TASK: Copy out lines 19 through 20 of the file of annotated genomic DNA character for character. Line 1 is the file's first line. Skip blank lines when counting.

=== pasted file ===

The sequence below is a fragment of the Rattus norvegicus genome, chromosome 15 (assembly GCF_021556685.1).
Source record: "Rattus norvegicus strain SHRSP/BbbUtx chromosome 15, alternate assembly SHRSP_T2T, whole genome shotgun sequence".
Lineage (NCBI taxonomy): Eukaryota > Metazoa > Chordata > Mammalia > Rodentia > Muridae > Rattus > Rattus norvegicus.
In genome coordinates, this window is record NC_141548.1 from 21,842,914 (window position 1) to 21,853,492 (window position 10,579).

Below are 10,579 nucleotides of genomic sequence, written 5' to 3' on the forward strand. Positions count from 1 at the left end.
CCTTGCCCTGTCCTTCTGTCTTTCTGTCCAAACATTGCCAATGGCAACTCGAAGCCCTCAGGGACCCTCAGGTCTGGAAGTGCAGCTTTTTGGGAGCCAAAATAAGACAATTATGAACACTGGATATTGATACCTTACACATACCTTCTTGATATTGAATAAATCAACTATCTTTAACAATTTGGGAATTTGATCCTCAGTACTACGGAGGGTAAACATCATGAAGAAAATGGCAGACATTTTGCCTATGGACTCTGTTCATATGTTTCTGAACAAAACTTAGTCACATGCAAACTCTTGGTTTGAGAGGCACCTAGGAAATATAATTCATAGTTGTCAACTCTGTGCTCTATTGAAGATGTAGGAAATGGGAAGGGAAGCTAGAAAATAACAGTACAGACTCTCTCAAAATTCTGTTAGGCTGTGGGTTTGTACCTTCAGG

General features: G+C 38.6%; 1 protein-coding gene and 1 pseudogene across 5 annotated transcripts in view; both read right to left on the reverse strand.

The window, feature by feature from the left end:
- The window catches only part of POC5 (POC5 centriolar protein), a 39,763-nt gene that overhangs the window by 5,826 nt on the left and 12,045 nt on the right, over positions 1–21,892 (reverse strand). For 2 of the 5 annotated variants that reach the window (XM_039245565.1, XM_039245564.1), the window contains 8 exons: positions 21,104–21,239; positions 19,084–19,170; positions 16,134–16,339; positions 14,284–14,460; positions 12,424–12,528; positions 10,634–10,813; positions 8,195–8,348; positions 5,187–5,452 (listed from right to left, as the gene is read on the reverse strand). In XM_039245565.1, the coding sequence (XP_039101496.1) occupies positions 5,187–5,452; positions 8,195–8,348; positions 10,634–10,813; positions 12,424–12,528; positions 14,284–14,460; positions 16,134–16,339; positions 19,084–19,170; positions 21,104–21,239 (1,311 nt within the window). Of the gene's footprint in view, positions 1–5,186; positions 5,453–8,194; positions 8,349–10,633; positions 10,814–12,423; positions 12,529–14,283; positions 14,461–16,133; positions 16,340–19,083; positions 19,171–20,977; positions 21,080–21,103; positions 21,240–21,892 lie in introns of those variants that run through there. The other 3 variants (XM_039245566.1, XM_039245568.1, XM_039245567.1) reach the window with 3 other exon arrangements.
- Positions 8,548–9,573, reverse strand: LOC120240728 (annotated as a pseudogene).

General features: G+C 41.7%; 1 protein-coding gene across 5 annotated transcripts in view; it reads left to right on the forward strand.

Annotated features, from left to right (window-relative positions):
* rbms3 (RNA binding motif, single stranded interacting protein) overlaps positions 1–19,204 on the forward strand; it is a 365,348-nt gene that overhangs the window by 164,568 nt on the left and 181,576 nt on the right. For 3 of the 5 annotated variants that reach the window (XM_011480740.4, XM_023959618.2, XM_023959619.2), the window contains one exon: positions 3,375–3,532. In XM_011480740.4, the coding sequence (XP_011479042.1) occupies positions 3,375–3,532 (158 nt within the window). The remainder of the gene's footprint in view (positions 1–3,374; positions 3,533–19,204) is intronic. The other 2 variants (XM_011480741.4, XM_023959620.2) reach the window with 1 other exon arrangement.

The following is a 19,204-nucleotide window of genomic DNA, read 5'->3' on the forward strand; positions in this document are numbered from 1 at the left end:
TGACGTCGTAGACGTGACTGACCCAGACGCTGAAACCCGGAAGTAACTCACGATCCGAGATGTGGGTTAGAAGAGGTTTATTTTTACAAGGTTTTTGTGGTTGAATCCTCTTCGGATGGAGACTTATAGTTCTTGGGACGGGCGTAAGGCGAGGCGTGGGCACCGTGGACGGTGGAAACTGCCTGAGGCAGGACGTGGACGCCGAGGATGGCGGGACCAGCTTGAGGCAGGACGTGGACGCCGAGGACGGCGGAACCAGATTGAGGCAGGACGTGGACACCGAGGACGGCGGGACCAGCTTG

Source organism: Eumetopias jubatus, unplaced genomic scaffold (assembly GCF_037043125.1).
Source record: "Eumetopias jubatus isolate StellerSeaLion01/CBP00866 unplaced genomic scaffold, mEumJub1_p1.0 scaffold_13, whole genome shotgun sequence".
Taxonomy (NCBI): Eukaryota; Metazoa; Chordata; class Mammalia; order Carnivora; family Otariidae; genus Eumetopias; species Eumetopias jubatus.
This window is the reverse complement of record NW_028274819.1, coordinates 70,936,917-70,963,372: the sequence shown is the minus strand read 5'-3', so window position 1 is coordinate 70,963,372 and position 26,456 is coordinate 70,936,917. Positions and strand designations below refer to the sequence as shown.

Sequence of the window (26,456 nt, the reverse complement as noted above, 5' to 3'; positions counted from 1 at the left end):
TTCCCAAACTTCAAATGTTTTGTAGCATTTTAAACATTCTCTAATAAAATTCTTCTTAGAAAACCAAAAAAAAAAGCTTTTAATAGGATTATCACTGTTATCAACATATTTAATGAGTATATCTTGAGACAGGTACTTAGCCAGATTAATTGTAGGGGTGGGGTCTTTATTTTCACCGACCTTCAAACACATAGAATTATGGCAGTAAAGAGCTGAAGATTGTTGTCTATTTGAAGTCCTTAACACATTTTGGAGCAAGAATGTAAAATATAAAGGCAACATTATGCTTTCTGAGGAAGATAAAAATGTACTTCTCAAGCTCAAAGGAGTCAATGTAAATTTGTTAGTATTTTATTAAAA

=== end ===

This window is the reverse complement of record NW_028274819.1, coordinates 70,936,917-70,963,372: the sequence shown is the minus strand read 5'-3', so window position 1 is coordinate 70,963,372 and position 26,456 is coordinate 70,936,917. Positions and strand designations below refer to the sequence as shown.

Sequence of the window (26,456 nt, the reverse complement as noted above, 5' to 3'; positions counted from 1 at the left end):